Strange beasties are afoot in the fennel; looking like some sort of miniature extra-terrestrials. They have sinister black and orange markings, seeming to me halfway between a scorpion and a caterpillar.
Luckily they are in fact good guys – ladybird larvae – whose ugliness is equalled only by their appetite for aphids. This makes them a very useful ally for the gardener: they certainly came in handy a few weeks ago when I noticed a growing greenfly infestation on my fennel plants. Fortunately for me I also noticed some of these bad boys lurking in the foliage, so, instead of reaching for the insecticide, I stepped back and watched nature take its course.
Over several days the ladybird larvae chomped right through the aphids, and now my plants are clean and healthy, and we have even more ladybirds to help with the next infestation. The larvae are turning steadily into pupae (see picture), ready to emerge later on in the summer as fully-grown ladybirds.But how do you attract these pest predators? I’ve never really held with the ‘grow nettles for wildlife’ thing, as the countryside is full of nettles (especially where there’s nutrient-rich runoff from slurry heaps and artificial fertilisers). However, looking at the nettle patch behind my allotment I came to a slightly different conclusion. It is humming with life; and especially full of ladybirds and their larvae, just waiting to move onto the vegetables and fruit beyond.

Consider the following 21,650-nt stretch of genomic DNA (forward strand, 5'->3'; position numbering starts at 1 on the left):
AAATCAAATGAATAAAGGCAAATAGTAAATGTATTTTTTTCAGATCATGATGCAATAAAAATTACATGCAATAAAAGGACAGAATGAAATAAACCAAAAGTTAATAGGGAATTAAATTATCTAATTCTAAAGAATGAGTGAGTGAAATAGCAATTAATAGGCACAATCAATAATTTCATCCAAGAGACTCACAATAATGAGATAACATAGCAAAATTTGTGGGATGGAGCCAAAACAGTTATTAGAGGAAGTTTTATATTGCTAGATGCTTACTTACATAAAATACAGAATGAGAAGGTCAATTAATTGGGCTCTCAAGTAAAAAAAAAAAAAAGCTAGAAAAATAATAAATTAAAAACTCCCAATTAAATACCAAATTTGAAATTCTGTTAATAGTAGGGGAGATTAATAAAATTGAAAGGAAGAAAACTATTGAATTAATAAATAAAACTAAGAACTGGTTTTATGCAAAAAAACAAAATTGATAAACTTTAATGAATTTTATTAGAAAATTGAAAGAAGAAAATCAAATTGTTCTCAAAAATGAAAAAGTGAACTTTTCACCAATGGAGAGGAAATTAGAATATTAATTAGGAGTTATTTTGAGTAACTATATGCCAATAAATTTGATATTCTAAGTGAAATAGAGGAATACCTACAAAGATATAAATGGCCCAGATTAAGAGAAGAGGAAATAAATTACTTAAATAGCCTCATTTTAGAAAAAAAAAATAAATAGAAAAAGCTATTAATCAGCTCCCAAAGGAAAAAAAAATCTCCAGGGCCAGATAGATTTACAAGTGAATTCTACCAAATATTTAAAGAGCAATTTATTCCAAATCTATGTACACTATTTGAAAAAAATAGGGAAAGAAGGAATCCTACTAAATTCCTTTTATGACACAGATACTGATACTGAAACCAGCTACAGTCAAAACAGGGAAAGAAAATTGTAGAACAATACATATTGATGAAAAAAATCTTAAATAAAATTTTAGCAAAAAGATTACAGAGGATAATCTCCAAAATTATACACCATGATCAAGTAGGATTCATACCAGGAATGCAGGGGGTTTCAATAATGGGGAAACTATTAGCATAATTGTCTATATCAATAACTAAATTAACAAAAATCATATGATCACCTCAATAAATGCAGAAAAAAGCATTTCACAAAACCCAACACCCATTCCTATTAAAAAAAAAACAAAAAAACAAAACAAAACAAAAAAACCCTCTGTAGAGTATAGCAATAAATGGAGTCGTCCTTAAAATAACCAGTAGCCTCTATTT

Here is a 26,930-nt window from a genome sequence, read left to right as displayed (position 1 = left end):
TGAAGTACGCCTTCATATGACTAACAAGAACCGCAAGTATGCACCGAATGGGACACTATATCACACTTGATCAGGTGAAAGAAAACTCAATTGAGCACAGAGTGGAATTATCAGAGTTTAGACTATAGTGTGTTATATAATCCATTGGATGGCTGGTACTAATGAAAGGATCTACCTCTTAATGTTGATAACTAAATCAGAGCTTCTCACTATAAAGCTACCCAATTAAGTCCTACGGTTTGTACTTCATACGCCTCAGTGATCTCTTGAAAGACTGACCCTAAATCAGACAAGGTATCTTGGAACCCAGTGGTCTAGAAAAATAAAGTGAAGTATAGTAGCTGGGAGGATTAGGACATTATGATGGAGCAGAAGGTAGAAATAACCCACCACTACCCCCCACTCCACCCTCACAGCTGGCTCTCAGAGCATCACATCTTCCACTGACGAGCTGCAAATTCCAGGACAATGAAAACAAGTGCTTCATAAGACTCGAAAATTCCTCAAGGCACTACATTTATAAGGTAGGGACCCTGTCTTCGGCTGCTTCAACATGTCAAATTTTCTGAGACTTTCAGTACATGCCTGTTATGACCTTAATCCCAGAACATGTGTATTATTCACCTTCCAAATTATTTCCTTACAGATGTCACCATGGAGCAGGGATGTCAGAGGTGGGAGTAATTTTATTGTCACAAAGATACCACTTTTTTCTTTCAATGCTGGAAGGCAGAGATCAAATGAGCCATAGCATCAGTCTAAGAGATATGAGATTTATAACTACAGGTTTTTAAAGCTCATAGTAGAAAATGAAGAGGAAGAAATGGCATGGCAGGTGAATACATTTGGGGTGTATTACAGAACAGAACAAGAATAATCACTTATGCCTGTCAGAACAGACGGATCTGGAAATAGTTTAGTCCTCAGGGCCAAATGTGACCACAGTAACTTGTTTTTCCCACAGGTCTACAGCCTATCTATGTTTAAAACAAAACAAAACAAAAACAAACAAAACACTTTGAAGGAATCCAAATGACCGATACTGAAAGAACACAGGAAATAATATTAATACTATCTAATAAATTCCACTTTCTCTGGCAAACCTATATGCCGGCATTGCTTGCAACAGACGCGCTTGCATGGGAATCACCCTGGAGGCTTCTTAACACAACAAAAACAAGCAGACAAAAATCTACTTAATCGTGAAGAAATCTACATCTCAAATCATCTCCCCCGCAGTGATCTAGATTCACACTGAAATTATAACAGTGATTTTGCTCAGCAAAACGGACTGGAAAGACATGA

It’s also interesting to note that nettles have their own aphid species, the cunningly-named Common Nettle Aphid (Microlophium carnosum) http://influentialpoints.com/Gallery/Microlophium_carnosum.htm], which provides ideal food for ladybirds but attacks only nettles. And you can use nettles too, in cooking, or even a liquid feed, much like comfrey. So maybe I’ll leave my nettle patch just a little longer…